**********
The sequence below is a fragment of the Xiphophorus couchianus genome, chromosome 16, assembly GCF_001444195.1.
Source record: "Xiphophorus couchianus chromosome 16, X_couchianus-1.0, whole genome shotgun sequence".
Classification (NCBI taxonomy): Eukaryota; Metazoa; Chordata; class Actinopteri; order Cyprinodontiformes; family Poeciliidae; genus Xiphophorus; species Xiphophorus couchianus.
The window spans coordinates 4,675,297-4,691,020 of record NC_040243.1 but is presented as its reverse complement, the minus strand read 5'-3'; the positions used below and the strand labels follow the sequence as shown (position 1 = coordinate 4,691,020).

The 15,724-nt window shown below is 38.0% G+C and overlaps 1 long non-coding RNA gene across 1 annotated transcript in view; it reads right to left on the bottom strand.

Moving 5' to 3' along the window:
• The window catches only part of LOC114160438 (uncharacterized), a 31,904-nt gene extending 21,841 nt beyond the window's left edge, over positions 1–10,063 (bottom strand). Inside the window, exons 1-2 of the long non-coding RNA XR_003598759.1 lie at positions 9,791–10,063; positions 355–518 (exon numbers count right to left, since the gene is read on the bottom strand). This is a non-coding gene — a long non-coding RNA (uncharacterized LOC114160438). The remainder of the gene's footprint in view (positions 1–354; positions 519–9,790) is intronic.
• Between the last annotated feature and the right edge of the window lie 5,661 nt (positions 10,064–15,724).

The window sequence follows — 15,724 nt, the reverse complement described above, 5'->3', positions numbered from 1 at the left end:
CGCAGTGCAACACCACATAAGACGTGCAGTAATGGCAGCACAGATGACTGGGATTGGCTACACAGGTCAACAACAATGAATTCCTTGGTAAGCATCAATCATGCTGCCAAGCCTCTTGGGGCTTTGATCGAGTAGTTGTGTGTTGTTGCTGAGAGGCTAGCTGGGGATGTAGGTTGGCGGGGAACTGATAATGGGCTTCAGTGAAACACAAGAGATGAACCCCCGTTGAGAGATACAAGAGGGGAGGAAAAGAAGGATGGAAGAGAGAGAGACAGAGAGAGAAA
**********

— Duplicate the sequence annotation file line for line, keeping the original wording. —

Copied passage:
The sequence below is a fragment of the Xiphophorus couchianus genome, chromosome 16, assembly GCF_001444195.1.
Source record: "Xiphophorus couchianus chromosome 16, X_couchianus-1.0, whole genome shotgun sequence".
Classification (NCBI taxonomy): Eukaryota; Metazoa; Chordata; class Actinopteri; order Cyprinodontiformes; family Poeciliidae; genus Xiphophorus; species Xiphophorus couchianus.
The window spans coordinates 4,675,297-4,691,020 of record NC_040243.1 but is presented as its reverse complement, the minus strand read 5'-3'; the positions used below and the strand labels follow the sequence as shown (position 1 = coordinate 4,691,020).

The 15,724-nt window shown below is 38.0% G+C and overlaps 1 long non-coding RNA gene across 1 annotated transcript in view; it reads right to left on the bottom strand.

Moving 5' to 3' along the window:
• The window catches only part of LOC114160438 (uncharacterized), a 31,904-nt gene extending 21,841 nt beyond the window's left edge, over positions 1–10,063 (bottom strand). Inside the window, exons 1-2 of the long non-coding RNA XR_003598759.1 lie at positions 9,791–10,063; positions 355–518 (exon numbers count right to left, since the gene is read on the bottom strand). This is a non-coding gene — a long non-coding RNA (uncharacterized LOC114160438). The remainder of the gene's footprint in view (positions 1–354; positions 519–9,790) is intronic.
• Between the last annotated feature and the right edge of the window lie 5,661 nt (positions 10,064–15,724).

The window sequence follows — 15,724 nt, the reverse complement described above, 5'->3', positions numbered from 1 at the left end:
CGCAGTGCAACACCACATAAGACGTGCAGTAATGGCAGCACAGATGACTGGGATTGGCTACACAGGTCAACAACAATGAATTCCTTGGTAAGCATCAATCATGCTGCCAAGCCTCTTGGGGCTTTGATCGAGTAGTTGTGTGTTGTTGCTGAGAGGCTAGCTGGGGATGTAGGTTGGCGGGGAACTGATAATGGGCTTCAGTGAAACACAAGAGATGAACCCCCGTTGAGAGATACAAGAGGGGAGGAAAAGAAGGATGGAAGAGAGAGAGACAGAGAGAGAAA